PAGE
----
Muscle protein synthesis. The rates of incorporation of labeled leucine into myofibrillar protein and sarcoplasmic proteins were ∼0.06 and 0.07%/h in the rested legs with or without creatine (Table 2). In the exercised legs of the subjects studied without creatine supplementation, the myofibrillar rate was greater by ∼2.75-fold and the sarcoplasmic rate by ∼2.4-fold (Fig. 2) than in the rested legs. No additional anabolic effect was observed after creatine supplementation. The rate of myofibrillar but not sarcoplasmic synthesis in the exercised leg was ∼60% lower in the subjects who had received creatine, but this failed to achieve significance (P = 0.08).
As in our earlier study, our subjects apparently complied with the protocol of creatine feeding, as total muscle creatine increased in muscle in response to the supplementation. Thus our results may reasonably be interpreted in terms of increased creatine availability in skeletal muscle.
We did not measure lean body mass, since the likely changes observed over such a short period of creatine supplementation with only a single bout of strenuous exercise would be expected to be below the detection limits of any available method. We saw no change in body weight, which reinforces our decision. In our experience, the changes that occur in protein turnover that are likely to be associated with physiological increases in muscle mass are usually much greater and relatively easy to detect, such as the increases that occur with feeding or exercise (27).
The values for myofibrillar and sarcoplasmic protein synthesis we observed are broadly in line with our previous measurements of these muscle fractions in the fed state (Ref. 6 and Rennie, Cuthbertson, and Smith, unpublished observations). The synthetic rates of myofibrillar and sarcoplasmic protein that are substantially different in the postabsorptive resting state (i.e., ∼0.03 vs. ∼0.05%/h) are both stimulated by feeding and exercise, but in the control subjects at least the myofibrillar rates appear to be stimulated more, with the result that the rates more closely resemble the sarcoplasmic rates (i.e., both fractions ∼0.06–0.07%/h in the resting leg studied in the fed state and ∼0.16-0.21%/h in the exercise leg studied in the fed state, a rise of 2.7-fold for myofibrillar and 2.3-fold for sarcoplasmic). This phenomenon of the converging of the rates of slow and fast turning-over muscle proteins after an anabolic increase has been remarked upon before, in the case of actin and aldolase responses to feeding in rat muscle (3).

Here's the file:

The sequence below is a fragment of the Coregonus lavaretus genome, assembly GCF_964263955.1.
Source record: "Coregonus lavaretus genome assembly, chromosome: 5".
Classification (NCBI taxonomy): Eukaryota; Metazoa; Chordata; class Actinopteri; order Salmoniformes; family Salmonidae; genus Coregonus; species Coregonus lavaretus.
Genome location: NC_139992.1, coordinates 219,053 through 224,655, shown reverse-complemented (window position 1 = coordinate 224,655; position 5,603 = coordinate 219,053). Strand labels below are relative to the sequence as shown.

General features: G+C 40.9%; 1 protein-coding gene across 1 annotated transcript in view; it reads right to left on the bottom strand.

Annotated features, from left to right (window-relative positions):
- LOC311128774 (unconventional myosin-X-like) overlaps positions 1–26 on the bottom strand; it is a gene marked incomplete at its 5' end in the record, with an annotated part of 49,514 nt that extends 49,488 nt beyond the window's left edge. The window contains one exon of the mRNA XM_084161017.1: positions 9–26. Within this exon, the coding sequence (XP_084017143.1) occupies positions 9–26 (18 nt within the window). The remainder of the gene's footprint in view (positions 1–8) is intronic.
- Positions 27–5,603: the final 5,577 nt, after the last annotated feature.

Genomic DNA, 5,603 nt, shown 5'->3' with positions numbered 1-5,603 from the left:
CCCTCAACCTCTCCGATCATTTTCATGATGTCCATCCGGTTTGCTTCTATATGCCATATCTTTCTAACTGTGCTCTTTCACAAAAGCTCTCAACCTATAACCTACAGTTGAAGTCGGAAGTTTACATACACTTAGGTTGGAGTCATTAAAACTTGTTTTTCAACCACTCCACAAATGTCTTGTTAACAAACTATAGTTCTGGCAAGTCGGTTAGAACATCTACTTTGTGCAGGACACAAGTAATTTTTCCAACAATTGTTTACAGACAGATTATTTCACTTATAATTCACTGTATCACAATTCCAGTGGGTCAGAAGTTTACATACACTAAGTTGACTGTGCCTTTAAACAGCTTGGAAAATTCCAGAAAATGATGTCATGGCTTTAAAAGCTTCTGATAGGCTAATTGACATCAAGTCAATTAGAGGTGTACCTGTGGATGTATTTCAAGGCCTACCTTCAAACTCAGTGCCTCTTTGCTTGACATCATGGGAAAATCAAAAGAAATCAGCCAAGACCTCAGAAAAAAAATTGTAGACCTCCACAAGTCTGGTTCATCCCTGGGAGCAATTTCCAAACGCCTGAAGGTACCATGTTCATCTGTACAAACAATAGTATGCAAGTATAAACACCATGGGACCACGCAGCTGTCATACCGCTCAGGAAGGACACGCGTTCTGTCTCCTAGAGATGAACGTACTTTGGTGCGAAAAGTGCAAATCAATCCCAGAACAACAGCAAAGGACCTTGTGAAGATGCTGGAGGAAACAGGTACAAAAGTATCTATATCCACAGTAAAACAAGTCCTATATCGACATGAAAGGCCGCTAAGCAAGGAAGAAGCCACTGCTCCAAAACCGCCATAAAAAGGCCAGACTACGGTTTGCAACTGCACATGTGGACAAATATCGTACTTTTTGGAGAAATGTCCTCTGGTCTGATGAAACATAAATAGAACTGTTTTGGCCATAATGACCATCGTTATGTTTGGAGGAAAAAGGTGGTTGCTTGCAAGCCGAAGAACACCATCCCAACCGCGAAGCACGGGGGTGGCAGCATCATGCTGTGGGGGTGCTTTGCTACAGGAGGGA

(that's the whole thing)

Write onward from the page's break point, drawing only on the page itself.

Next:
As expected from our previous work and that of others (see Ref. 27 for discussion), strenuous exercise and postexercise feeding increased muscle protein synthesis markedly, and the phenylalanine net balance was more positive in the previously exercised leg. However, we could observe no anabolic effects of creatine supplementation on any aspect of protein metabolism, i.e., myofibrillar and sarcoplasmic fractional synthetic rate, net balance of phenylalanine and leucine, and protein breakdown determined from phenylalanine or leucine dilution. The current results on the lack of an effect of creatine supplementation on sarcoplasmic protein at rest and after exercise extend our previous results, also confirmed here, of a lack of an effect on myofibrillar protein synthesis.
Indeed, the difference in the postexercise values of myofibrillar protein synthesis in the control and creatine-supplemented subjects, which just failed to reach significance, suggests that creatine feeding might have acutely inhibited the postexercise stimulation of synthesis of myofibrillar protein. Paradoxical as it might appear, this may be a true explanation of the results observed. The argument is as follows. 1) In skeletal muscle, the rate of protein synthesis during contractile activity is depressed by a fall in the ATP-to-ADP (ATP/ADP) ratio (7). 2) Also, creatine supplementation is likely to have attenuated the exercise-induced fall in the phosphocreatine-to-creatine ratio (PCr/Cr) and thus probably maintained the ATP/ADP ratio during exercise (18). However, creatine supplementation has little effect on the PCr/Cr at rest; thus, if the height of the rise in protein synthesis after exercise is dependent on the extent of the previous reduction of the energy status of the muscle during exercise, creatine supplementation would blunt any stimulus that depended on the lowering of the energy status. The relationship between energy status and protein turnover in human muscle is one that requires further exploration before these speculations can be resolved.
We have already demonstrated the lack of any effect of creatine monohydrate supplementation on myofibrillar protein synthesis and forearm protein breakdown, measured without prior exercise in the postabsorptive and fed conditions (20). In considering those results, we speculated that one explanation for the lack of any effect in resting muscle was that there needed to be some associated contractile activity for an anabolic effect of creatine to be unmasked. The present results make that unlikely.